It is because their achievements – despite what has been stacked against them – need validation. It is because the faces we see today may inspire the next generation of women to reach their full potential. The testimony we hear today may shape tomorrows laws. There can be one defining moment in a girls or woman’s life when she feels most powerful and it might be TODAY that such an experience occurs.
After many generations of women in the workforce we are still trying to figure out their role, needs, qualities and how we can leverage their talents to create more prosperous nations.
The optics were good when Prime Minister Trudeau, President Trump and his daughter, Ivanka Trump gathered with female executives to talk about empowering women, creating jobs and advancing women’s opportunities. Powerful people meeting to understand the barriers and successes of women in business.
Trump and Trudeau announced their creation of Canada-United States Council for Advancement of Women Entrepreneurs and Business Leaders – a long name with probably an even longer timeline before we see benefits. Should we be excited? Maybe, but I will reserve my enthusiasm.
I’m hoping that sooner rather than later that when we hear about a meeting to advance women we might see a better representation of women at the table. Yes, speaking to women who have climbed the entrepreneurial and business ladder is both impressive and necessary but is it enough to warrant a big “Hurray”, for us?
After over twenty years supporting women’s career aspirations I’ve learned there are commonalities in how women approach their careers but I also know that it’s a mistake to assume women’s needs are the same. If advancement is the goal then one must first figure out which road they are travelling on and meet them where they stand. It is also helpful to be more inclusive because tomorrows entrepreneur or leader may come from unlikely beginnings.
Let me give you a sampling of the women I serve who could add value to this council:
Young single women just starting their careers full of hope, naivety, high expectations, nervousness and often untested confidence. Up to this point, they have usually not experienced overt sexism on the job and haven’t had to market themselves for promotions. Most of these young women have disclosed a desire to make a difference but work isn’t everything. Full of ideas and energy it should be easy to mentor young women.
Mature business women with multiple experiences that have shaped them personally and professionally often say, “I want to remain relevant.” They may be changing their career direction or just starting to ask, “What’s next?” There is no shortage of mature women being over-looked by employers which leaves many of these women feeling like they have gone as far as they could or are allowed to go. Not leveraging their talents is a big mistake.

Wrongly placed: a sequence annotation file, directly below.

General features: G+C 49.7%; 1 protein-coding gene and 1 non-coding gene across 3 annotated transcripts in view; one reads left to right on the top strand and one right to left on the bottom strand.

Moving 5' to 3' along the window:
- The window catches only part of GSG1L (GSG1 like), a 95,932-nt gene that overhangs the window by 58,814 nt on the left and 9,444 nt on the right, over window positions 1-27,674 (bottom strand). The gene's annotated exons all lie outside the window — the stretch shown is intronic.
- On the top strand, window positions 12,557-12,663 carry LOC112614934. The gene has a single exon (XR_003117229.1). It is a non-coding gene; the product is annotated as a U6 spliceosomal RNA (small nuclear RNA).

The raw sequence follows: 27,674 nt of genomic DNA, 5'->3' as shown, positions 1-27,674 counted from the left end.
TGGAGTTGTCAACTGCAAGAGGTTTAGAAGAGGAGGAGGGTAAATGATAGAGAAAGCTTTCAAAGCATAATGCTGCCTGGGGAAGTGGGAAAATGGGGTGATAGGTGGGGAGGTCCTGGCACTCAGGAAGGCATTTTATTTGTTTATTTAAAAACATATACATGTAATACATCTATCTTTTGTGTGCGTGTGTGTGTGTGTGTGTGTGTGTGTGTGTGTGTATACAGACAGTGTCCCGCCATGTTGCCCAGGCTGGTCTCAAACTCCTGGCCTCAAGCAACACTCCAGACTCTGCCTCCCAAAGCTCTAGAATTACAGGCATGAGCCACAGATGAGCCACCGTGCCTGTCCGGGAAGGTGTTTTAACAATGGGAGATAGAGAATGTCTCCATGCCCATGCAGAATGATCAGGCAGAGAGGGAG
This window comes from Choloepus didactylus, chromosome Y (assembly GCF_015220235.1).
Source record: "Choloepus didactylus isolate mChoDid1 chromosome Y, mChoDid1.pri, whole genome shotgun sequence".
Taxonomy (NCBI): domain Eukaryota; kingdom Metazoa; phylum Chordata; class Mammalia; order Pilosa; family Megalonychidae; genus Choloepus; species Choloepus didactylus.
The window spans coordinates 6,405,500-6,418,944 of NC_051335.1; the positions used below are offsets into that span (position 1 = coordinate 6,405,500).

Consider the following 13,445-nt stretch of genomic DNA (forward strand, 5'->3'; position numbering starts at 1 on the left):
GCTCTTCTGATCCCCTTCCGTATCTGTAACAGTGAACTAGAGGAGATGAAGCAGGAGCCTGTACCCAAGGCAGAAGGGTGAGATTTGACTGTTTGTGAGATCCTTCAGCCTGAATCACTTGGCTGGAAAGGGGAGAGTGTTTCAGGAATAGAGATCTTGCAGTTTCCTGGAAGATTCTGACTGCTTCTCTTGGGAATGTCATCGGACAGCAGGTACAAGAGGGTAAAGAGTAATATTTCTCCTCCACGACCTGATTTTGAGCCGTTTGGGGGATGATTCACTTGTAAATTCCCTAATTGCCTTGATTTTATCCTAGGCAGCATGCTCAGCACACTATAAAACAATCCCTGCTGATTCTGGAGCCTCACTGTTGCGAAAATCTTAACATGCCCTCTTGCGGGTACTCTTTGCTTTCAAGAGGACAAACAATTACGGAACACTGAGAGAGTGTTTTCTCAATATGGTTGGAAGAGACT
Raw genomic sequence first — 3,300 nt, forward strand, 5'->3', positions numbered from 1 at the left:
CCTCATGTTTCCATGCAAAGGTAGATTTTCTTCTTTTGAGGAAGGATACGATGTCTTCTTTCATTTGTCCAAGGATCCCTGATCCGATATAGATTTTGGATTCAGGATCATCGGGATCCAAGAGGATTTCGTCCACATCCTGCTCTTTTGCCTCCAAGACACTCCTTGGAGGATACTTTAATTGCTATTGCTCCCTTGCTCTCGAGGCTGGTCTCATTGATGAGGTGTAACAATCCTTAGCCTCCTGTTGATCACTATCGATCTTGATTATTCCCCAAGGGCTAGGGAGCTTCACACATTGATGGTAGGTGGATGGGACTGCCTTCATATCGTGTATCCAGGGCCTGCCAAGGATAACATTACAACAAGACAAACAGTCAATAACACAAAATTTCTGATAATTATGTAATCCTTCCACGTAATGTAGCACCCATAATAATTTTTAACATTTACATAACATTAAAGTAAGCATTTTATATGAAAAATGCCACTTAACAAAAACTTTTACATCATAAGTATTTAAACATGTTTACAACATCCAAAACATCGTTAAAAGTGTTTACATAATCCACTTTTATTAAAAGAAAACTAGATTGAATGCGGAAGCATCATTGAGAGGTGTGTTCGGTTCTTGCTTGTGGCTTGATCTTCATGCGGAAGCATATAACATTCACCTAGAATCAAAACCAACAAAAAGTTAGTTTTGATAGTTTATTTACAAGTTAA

Immigrant women try to learn English while navigating cultural, educational and career changes. Many have experienced isolation in this new country but demonstrate strength and gratitude. I have met professional immigrant women have been surprised and disappointed when they found resistance in hiring not because of ESL but because of racism or protectionist attitudes. We need to do a better job of advancing their education and creating connections that bring these women quicker to the table. (Creating meals in the back of restaurant is no place for a former Psychologist)
Aboriginal women, many but not all, face significant barriers to employment. Struggling with literacy, poverty and lack of transportation they know what impedes opportunities for success. Honoring aboriginal culture and meeting together we learn a lot about the how, why and where they wish to work. More emphasis needs to be placed on aboriginal representation in business. We need to nurture the entrepreneurial spirit so job creation happens in communities that need it most.
Moms returning to paid employment often tell a similar story. It’s common to hear how both male and female staff responded to their request for maternity leave negatively – as if it is placing a burden on the company or on individual staff members. Women making the choice to start a family also talk about the competition to keep their job and are concerned about what it will be like when they return. Moms returning to paid work tend to feel more pressure to keep up and not be perceived as unable to balance both family and career. Their jobs are placed in jeopardy because they still remain the first point of contact for family emergencies. (I haven’t even covered trusted/affordable childcare needs)